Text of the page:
Watch Dr. Adrian Curtin’s talk about his dual PhD degree experience with Shanghai Jiao Tong University.
Dr. Curtin is the recipient of Drexel’s 2020 Outstanding Dissertation Awards. He is a research engineer with demonstrated history of working in biomedical engineering research and data analysis. He has dual PhD degrees in Biomedical Engineering with Drexel University and with Shanghai Jiao Tong University.
Learn more about our Global Dual MS / PhD Program in Biomedical Engineering today.
Hi, my name is Adrian Curtin. I'm a recent graduate of the Drexel University in Shanghai Jiao Tong University Dual PhD program in biomedical engineering.
I first learned about the dual degree program through Dr. Banu Onaral as I started my PhD at Drexel. The dual PhD program really felt like a unique experience that would not only enable my research goals but give me a broader international and collaborative experience.
This happened at exactly the time I was preparing to decide where I wanted to pursue my phd and what research areas I hope to contribute to.
I felt strongly that it would help me develop my research and put myself in new directions by having access to the combination of their resources.
In addition to rounding out your professional understanding there are also many great opportunities to travel, make friends, and immerse yourself in a different culture.
Having two PhDs from distinguished universities seemed to be something that could give my career a boost in a manner that sets myself apart from other researchers and academics.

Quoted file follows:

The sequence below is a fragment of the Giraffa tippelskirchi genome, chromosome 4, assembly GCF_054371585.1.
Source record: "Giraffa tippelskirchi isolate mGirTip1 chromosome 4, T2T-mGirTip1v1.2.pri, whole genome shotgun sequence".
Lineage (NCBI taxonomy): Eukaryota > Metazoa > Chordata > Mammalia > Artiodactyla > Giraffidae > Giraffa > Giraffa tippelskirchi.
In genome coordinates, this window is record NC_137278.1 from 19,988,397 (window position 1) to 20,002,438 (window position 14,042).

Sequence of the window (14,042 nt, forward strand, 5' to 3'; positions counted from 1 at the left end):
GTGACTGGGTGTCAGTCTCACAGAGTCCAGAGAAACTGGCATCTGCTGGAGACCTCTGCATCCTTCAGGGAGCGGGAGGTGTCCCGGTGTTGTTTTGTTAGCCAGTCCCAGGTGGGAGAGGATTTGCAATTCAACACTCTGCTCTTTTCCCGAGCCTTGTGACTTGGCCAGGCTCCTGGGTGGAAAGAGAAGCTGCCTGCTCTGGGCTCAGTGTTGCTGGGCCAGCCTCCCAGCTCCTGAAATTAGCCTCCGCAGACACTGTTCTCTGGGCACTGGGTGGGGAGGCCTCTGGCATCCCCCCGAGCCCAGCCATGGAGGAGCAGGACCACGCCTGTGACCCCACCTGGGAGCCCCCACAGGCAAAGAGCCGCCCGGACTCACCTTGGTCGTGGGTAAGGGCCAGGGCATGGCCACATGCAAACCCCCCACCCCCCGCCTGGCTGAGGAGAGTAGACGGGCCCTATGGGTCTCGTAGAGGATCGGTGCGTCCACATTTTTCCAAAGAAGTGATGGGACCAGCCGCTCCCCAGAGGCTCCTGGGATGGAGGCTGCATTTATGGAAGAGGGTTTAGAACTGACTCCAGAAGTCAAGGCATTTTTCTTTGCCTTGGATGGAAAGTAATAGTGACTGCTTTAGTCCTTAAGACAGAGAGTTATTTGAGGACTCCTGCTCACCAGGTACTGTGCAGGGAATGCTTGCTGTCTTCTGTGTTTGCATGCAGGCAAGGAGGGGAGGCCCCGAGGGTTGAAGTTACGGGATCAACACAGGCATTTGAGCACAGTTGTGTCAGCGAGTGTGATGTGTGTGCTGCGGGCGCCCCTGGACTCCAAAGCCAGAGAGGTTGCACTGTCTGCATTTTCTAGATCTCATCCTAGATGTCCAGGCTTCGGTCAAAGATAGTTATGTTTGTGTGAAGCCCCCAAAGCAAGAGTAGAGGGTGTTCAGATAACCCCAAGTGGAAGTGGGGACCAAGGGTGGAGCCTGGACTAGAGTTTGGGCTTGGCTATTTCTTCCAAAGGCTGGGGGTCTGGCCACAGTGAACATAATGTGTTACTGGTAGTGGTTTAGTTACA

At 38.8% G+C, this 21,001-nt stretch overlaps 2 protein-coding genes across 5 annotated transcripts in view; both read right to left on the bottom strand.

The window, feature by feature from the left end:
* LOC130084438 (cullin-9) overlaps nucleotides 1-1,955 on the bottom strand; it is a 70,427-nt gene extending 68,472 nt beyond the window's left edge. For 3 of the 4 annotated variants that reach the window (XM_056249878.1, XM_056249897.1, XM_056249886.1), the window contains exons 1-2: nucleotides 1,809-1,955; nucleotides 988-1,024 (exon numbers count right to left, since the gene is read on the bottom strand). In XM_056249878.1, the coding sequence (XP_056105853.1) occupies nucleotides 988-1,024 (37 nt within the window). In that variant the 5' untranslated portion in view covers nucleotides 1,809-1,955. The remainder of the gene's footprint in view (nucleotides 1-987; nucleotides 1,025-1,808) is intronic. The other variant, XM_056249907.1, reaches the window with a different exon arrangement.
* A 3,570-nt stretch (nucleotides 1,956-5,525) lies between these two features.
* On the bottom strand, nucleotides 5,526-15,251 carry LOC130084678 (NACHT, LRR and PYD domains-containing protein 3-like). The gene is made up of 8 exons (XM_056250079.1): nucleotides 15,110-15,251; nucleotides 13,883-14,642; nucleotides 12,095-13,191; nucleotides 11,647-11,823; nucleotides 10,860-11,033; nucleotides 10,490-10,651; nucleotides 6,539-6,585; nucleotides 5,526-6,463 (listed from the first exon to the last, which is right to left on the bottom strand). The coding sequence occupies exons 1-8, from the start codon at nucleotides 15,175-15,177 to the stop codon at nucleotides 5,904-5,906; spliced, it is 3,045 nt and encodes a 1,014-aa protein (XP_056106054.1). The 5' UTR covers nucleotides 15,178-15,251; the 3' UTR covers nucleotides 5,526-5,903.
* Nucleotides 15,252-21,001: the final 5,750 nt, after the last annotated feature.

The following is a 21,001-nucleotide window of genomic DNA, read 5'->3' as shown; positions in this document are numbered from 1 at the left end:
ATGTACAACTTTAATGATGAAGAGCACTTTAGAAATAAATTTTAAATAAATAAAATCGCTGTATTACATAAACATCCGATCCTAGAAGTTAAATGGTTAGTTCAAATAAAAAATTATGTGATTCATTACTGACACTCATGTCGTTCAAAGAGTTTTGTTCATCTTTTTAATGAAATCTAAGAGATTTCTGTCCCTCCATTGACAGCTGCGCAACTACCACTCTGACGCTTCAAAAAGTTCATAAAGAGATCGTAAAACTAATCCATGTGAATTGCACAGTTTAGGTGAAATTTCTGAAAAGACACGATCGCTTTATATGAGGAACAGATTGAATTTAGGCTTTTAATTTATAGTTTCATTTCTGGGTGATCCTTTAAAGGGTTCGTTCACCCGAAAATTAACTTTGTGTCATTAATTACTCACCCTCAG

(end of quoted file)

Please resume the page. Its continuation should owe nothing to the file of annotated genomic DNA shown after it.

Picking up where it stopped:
Simply having such a broad research network, developed by building these partnerships with researchers and labs around the world, gives you a way to bootstrap future projects, and makes even your most ambitious goals more attainable.
I worked on developing a neuroimaging-guided cognitive battery, which employed functional near-infrared spectroscopy to assess the treatment of schizophrenia.
While I was doing this, I developed an interest in how neurostimulation approaches could aid in the treatment of diseases like schizophrenia, and how neuroimaging could be used as a set of biomarkers to guide this application.
This eventually developed into a new aspect of my dissertation work in which I explored transcranial magnetic stimulation and its use together with fNIRS together.
The project ended up focusing on the intersection of neurostimulation neuroimaging and cognition as cornerstone elements for mental health treatment.
Participating in research across the globe is something that can really put you ahead of the pack. Collaborative research in international context is unique because you're unable to pursue things that you might not be able to in either research environment alone.
Expertise, equipment, subject recruitment, and other resources can be pooled to achieve rather remarkable things.
But, those benefits are not really limited to the products of your work. The experience and relationships you build during that process are equally important. Although it's not possible to quantify that value, it's definitely enormous.
Pursuing a dual phd can teach you a lot about other cultures and how to collaborate, learn, and grow. It's much more than simply an international experience.
It's an opportunity to feel at home in new circumstances, to build bridges between people labs universities and nations.
They can give you an impressive edge on your resume, but the real confidence will come from the skills independence and adaptability you acquire as you go.
It may not always obvious, but even leadership is a form of collaboration, and the things that you achieve will give you practical real world skills that are even more important in today's world.
So, if you have the chance to do something like this, it's absolutely something you should do.